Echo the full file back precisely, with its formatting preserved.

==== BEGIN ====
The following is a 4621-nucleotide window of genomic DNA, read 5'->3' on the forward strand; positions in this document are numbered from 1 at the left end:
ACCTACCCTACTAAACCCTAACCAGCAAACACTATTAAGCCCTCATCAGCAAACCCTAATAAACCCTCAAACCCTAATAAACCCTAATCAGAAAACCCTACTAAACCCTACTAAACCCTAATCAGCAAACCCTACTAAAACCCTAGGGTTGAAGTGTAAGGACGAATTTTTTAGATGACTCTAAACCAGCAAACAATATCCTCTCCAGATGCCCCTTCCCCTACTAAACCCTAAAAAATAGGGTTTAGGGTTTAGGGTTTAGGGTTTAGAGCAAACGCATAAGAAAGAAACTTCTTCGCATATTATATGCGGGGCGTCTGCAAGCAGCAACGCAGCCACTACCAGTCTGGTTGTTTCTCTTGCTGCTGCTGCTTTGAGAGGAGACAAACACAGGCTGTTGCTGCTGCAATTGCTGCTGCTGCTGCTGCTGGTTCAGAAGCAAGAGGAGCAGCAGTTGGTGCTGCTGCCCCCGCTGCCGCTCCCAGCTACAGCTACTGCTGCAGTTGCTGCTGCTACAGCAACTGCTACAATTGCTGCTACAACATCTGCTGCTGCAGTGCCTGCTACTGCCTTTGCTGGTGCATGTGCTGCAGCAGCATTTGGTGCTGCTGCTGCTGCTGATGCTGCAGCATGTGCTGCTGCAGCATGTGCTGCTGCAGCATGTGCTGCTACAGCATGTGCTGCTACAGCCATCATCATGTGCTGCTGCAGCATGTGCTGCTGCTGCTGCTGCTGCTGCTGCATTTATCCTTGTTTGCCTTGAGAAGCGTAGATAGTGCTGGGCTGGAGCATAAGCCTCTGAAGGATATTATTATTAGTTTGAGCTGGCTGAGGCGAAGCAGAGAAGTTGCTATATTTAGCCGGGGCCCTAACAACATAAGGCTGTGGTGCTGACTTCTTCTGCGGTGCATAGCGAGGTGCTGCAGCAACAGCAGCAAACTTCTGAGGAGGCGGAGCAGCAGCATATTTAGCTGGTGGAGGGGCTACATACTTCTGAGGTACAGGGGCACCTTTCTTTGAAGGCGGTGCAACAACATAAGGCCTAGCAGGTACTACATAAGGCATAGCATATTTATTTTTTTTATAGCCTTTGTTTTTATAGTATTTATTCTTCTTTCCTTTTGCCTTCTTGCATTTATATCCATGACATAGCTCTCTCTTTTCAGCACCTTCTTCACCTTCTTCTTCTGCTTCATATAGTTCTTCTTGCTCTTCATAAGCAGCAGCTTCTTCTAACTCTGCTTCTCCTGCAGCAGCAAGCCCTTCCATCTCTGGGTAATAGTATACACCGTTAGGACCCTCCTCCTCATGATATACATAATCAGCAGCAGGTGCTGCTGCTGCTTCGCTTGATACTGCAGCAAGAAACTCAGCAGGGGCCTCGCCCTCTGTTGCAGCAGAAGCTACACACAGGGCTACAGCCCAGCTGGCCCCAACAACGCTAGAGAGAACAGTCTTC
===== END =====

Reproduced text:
The following is a 4621-nucleotide window of genomic DNA, read 5'->3' on the forward strand; positions in this document are numbered from 1 at the left end:
ACCTACCCTACTAAACCCTAACCAGCAAACACTATTAAGCCCTCATCAGCAAACCCTAATAAACCCTCAAACCCTAATAAACCCTAATCAGAAAACCCTACTAAACCCTACTAAACCCTAATCAGCAAACCCTACTAAAACCCTAGGGTTGAAGTGTAAGGACGAATTTTTTAGATGACTCTAAACCAGCAAACAATATCCTCTCCAGATGCCCCTTCCCCTACTAAACCCTAAAAAATAGGGTTTAGGGTTTAGGGTTTAGGGTTTAGAGCAAACGCATAAGAAAGAAACTTCTTCGCATATTATATGCGGGGCGTCTGCAAGCAGCAACGCAGCCACTACCAGTCTGGTTGTTTCTCTTGCTGCTGCTGCTTTGAGAGGAGACAAACACAGGCTGTTGCTGCTGCAATTGCTGCTGCTGCTGCTGCTGGTTCAGAAGCAAGAGGAGCAGCAGTTGGTGCTGCTGCCCCCGCTGCCGCTCCCAGCTACAGCTACTGCTGCAGTTGCTGCTGCTACAGCAACTGCTACAATTGCTGCTACAACATCTGCTGCTGCAGTGCCTGCTACTGCCTTTGCTGGTGCATGTGCTGCAGCAGCATTTGGTGCTGCTGCTGCTGCTGATGCTGCAGCATGTGCTGCTGCAGCATGTGCTGCTGCAGCATGTGCTGCTACAGCATGTGCTGCTACAGCCATCATCATGTGCTGCTGCAGCATGTGCTGCTGCTGCTGCTGCTGCTGCTGCATTTATCCTTGTTTGCCTTGAGAAGCGTAGATAGTGCTGGGCTGGAGCATAAGCCTCTGAAGGATATTATTATTAGTTTGAGCTGGCTGAGGCGAAGCAGAGAAGTTGCTATATTTAGCCGGGGCCCTAACAACATAAGGCTGTGGTGCTGACTTCTTCTGCGGTGCATAGCGAGGTGCTGCAGCAACAGCAGCAAACTTCTGAGGAGGCGGAGCAGCAGCATATTTAGCTGGTGGAGGGGCTACATACTTCTGAGGTACAGGGGCACCTTTCTTTGAAGGCGGTGCAACAACATAAGGCCTAGCAGGTACTACATAAGGCATAGCATATTTATTTTTTTTATAGCCTTTGTTTTTATAGTATTTATTCTTCTTTCCTTTTGCCTTCTTGCATTTATATCCATGACATAGCTCTCTCTTTTCAGCACCTTCTTCACCTTCTTCTTCTGCTTCATATAGTTCTTCTTGCTCTTCATAAGCAGCAGCTTCTTCTAACTCTGCTTCTCCTGCAGCAGCAAGCCCTTCCATCTCTGGGTAATAGTATACACCGTTAGGACCCTCCTCCTCATGATATACATAATCAGCAGCAGGTGCTGCTGCTGCTTCGCTTGATACTGCAGCAAGAAACTCAGCAGGGGCCTCGCCCTCTGTTGCAGCAGAAGCTACACACAGGGCTACAGCCCAGCTGGCCCCAACAACGCTAGAGAGAACAGTCTTC